The keynote speaker and Monday’s highlight was Ray Kurzweil, the scientist, futurist and author, who Forbes called “the ultimate thinking machine.” For the last 40 years, Kurzweil has been right most of the time in his predictions and even when he’s not, he’s not far wrong. (He predicted we’d be using self-driving cars by now and while the technology exists, we’re only just beginning to experiment with their use.)
Kurzweil advised several thousand people listening to his talk to hold on to their health, because it will only be about 15 years before medical technology will be able to significantly extend our lives. “Health and medicine is now an information technology,” Kurzweil noted. And like all information technology during the last 100+ years, health and medicine will experience exponential growth.
The mapping of the genome is one example, where it took a bit longer than expected to map the first one percent and then things took off – resulting in scientists completing the genome mapping project early.
And “every other aspect of biology is scaling exponentially,” he said. “The technology will be 1000 times more powerful in 20 years and a million times more powerful in 30 years. So just hang on.”
He said our ability to manipulate genes holds massive promise and pointed to scientists already having re-engineered a gene that controls obesity in rats. These genetically modified rats were then able to eat and eat and never gain weight. “That’s just one of the 23,000 genes we’d like to go about changing,” he said. Kurzweil referred to the human gene as software and said “We’re walking around with out-dated software in our bodies.” There’s no question that breakthroughs in genetic engineering will help us treat or eliminate a whole range of diseases.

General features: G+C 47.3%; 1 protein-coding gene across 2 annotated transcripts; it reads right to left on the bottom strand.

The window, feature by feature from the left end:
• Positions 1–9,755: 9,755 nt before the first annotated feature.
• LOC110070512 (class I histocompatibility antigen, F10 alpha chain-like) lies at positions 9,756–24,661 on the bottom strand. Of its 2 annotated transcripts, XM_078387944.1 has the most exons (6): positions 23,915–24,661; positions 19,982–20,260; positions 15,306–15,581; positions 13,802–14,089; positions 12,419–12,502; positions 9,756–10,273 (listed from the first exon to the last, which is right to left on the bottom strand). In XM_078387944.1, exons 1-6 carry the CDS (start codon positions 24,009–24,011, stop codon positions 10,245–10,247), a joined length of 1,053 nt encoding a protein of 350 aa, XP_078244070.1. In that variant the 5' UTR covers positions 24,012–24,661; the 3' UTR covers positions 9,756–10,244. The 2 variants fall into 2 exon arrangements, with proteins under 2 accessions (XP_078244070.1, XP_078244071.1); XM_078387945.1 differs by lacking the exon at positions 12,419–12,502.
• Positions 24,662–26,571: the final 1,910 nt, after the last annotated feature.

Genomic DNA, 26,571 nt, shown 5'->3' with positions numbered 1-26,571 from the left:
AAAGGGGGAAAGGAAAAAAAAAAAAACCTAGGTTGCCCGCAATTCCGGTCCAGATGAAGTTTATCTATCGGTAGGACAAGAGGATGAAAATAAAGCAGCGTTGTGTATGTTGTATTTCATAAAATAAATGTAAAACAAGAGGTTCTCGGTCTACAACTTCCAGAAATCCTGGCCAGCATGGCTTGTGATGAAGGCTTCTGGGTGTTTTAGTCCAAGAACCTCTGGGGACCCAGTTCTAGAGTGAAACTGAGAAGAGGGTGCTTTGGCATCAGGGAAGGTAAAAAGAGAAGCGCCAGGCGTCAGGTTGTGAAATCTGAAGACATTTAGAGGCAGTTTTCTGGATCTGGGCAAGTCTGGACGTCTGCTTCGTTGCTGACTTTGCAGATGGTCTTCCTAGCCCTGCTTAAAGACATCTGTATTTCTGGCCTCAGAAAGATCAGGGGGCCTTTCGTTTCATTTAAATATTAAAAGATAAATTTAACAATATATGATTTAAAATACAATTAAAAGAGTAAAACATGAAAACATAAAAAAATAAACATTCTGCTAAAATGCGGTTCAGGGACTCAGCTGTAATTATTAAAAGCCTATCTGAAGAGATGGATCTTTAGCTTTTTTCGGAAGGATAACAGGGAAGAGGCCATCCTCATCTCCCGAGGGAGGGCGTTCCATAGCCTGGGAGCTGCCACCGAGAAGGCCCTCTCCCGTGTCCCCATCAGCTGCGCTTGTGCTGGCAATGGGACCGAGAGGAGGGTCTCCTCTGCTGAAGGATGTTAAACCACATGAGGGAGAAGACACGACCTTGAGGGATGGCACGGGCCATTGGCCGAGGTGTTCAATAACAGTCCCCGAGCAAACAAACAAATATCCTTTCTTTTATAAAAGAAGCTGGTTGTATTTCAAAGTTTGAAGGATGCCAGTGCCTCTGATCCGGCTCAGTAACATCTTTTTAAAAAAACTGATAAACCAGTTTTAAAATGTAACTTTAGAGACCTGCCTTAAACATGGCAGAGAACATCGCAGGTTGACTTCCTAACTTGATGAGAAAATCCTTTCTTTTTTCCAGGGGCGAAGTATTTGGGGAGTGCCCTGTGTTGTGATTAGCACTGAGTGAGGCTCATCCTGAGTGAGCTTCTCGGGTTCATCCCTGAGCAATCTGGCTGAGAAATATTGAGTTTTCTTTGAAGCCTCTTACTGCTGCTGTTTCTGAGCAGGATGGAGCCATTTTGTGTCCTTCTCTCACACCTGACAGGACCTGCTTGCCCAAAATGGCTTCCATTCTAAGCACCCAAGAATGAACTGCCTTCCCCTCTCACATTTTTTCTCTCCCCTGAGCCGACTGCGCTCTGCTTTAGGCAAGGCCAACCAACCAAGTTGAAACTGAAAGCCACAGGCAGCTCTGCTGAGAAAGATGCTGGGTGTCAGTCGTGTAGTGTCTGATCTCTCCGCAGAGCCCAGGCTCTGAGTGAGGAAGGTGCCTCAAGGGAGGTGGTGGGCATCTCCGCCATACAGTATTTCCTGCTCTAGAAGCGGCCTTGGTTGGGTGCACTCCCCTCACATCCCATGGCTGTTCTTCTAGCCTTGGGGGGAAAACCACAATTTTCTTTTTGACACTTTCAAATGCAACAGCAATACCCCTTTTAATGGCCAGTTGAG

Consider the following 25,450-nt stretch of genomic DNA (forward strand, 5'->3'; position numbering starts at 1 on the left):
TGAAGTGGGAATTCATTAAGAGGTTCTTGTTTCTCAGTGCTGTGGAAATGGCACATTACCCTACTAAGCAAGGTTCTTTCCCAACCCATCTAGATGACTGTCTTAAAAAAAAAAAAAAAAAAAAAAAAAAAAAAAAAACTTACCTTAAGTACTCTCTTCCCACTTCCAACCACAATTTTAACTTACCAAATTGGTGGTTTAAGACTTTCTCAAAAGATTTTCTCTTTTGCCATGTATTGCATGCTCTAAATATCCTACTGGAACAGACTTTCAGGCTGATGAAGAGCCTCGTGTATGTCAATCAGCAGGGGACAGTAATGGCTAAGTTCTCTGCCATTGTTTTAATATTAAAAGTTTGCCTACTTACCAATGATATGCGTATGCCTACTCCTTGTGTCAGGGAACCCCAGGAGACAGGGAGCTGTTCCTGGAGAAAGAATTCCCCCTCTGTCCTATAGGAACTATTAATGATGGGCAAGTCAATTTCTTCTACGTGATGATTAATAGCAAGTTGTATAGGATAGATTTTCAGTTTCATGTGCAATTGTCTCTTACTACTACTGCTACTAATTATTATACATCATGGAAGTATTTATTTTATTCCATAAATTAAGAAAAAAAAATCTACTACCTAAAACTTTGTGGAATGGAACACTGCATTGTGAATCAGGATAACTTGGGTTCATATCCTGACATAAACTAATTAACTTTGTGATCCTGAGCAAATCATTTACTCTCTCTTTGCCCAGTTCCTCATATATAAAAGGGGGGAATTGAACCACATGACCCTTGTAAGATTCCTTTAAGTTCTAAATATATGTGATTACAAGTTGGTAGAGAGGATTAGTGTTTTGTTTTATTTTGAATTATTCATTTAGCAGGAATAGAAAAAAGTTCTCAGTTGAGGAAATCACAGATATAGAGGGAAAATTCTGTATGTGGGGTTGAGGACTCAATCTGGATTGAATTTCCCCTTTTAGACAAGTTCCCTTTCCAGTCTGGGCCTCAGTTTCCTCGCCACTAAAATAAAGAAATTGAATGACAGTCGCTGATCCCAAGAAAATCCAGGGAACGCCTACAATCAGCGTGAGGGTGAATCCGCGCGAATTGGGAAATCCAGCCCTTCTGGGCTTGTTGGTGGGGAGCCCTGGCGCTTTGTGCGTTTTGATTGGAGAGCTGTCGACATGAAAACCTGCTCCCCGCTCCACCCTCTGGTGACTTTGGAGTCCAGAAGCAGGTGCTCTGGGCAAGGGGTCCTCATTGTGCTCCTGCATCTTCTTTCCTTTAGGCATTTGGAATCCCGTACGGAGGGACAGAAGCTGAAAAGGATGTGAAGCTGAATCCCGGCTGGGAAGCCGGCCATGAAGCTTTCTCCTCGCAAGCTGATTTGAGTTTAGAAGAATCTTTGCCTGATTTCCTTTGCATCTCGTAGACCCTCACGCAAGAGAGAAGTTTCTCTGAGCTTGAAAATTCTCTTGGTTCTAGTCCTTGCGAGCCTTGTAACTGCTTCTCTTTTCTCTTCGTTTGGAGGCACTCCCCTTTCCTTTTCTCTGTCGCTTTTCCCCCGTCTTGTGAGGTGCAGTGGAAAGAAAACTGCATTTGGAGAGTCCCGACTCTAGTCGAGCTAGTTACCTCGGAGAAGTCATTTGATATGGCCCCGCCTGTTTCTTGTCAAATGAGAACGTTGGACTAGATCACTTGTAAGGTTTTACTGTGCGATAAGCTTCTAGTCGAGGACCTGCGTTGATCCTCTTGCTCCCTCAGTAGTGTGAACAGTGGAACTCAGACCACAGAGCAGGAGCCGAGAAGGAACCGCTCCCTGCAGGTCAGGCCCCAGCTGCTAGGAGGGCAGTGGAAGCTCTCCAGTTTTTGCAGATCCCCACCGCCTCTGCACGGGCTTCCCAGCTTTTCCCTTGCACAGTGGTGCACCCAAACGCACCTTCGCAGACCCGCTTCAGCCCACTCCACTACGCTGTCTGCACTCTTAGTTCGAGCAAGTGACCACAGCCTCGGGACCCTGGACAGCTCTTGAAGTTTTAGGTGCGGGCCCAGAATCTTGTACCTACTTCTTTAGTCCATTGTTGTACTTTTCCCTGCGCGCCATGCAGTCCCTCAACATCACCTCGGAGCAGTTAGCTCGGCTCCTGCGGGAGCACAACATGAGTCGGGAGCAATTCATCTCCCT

Kurzweil’s talk, “Expanding Our Intelligence Without Limit,” was based on the idea that technology is simply an extension of the human brain, the neocortex. He said nanotechnology has created chips as small as human blood cells, or nanobots, that can be implanted to repair our bodies from the inside out. But whether the technology is inside our bodies or out is a “distinction without a difference” since they all serve the same purpose – to extend our capabilities. Looking at existing technologies such as smart phones, the cloud and Wikipedia, Kurzweil said these have freed up the valuable computing power of our brains to do more creative things.
It was an exciting and optimistic – if a little unsettling – view of the future.
Photo Credit: Michael Lutch